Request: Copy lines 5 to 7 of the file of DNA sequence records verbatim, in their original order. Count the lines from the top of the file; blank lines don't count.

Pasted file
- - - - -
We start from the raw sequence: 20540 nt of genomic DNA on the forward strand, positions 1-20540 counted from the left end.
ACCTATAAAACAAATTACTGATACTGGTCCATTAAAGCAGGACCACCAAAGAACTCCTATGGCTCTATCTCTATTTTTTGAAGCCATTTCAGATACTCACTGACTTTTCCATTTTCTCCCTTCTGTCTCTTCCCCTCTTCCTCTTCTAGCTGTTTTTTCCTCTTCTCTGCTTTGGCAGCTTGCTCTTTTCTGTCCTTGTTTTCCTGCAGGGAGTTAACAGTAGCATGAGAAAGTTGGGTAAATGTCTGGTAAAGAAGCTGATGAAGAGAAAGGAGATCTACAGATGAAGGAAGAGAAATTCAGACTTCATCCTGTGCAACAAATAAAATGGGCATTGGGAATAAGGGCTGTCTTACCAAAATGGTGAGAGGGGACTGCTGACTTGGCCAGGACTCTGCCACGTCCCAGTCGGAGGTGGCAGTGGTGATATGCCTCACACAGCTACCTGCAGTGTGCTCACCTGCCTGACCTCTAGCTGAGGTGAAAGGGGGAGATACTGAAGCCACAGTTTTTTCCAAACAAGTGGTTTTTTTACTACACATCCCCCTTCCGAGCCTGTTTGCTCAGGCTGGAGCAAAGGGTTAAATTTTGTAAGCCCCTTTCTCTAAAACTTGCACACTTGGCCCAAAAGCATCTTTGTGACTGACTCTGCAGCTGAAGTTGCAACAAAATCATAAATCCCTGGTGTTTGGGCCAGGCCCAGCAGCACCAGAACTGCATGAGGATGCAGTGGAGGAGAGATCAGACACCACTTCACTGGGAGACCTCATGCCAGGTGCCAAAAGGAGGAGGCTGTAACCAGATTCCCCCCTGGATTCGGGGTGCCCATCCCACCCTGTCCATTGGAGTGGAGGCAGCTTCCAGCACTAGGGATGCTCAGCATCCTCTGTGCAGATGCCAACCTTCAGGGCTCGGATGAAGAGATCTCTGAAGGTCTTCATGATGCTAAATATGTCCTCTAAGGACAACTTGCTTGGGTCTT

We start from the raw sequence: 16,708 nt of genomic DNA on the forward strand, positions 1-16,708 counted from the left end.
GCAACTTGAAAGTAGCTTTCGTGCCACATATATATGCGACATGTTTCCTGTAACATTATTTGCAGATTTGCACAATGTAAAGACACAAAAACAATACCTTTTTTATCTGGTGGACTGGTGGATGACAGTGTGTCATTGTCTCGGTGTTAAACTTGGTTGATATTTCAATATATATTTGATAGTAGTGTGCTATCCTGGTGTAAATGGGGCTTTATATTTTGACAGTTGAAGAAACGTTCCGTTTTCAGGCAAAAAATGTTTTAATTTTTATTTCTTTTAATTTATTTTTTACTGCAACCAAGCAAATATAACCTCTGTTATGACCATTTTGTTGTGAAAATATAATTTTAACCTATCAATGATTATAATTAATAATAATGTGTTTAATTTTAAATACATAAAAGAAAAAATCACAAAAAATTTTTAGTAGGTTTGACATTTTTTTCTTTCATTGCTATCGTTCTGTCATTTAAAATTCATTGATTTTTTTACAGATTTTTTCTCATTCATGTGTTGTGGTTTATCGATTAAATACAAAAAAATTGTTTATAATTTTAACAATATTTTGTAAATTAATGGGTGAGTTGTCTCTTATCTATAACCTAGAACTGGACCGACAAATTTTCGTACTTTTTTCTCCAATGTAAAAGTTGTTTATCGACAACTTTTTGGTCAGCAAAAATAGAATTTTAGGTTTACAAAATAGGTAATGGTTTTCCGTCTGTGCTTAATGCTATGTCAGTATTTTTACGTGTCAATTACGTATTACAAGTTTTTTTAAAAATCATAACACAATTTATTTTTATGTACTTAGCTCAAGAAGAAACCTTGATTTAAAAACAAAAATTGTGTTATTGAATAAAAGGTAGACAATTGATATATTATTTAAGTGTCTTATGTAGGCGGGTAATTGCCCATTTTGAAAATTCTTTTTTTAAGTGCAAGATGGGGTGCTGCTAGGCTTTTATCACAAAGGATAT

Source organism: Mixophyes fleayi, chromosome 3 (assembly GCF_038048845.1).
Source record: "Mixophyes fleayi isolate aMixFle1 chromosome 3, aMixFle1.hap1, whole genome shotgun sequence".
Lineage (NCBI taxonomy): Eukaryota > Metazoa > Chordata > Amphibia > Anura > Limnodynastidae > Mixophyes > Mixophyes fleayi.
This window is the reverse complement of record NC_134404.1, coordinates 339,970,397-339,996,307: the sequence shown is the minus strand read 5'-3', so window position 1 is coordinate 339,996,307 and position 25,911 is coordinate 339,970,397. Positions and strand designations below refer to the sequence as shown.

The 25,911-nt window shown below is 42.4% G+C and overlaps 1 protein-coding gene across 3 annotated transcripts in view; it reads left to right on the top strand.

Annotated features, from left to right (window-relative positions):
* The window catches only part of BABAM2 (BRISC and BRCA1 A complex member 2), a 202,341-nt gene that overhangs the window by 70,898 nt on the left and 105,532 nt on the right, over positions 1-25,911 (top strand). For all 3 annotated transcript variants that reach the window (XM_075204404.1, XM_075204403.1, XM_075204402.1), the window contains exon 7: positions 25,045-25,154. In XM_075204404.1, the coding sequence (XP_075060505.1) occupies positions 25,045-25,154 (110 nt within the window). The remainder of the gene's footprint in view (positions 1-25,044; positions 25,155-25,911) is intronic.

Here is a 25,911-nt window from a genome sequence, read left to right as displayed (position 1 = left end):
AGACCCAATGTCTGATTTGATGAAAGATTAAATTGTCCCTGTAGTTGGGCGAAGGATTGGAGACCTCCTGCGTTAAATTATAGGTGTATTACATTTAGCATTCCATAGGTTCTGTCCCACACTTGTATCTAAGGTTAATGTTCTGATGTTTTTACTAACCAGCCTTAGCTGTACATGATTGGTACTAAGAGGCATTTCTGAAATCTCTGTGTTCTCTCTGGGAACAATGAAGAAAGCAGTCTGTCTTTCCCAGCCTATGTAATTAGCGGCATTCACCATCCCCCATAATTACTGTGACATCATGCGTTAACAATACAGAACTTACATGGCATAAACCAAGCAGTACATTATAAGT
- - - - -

Source organism: Mixophyes fleayi, chromosome 3 (assembly GCF_038048845.1).
Source record: "Mixophyes fleayi isolate aMixFle1 chromosome 3, aMixFle1.hap1, whole genome shotgun sequence".
Lineage (NCBI taxonomy): Eukaryota > Metazoa > Chordata > Amphibia > Anura > Limnodynastidae > Mixophyes > Mixophyes fleayi.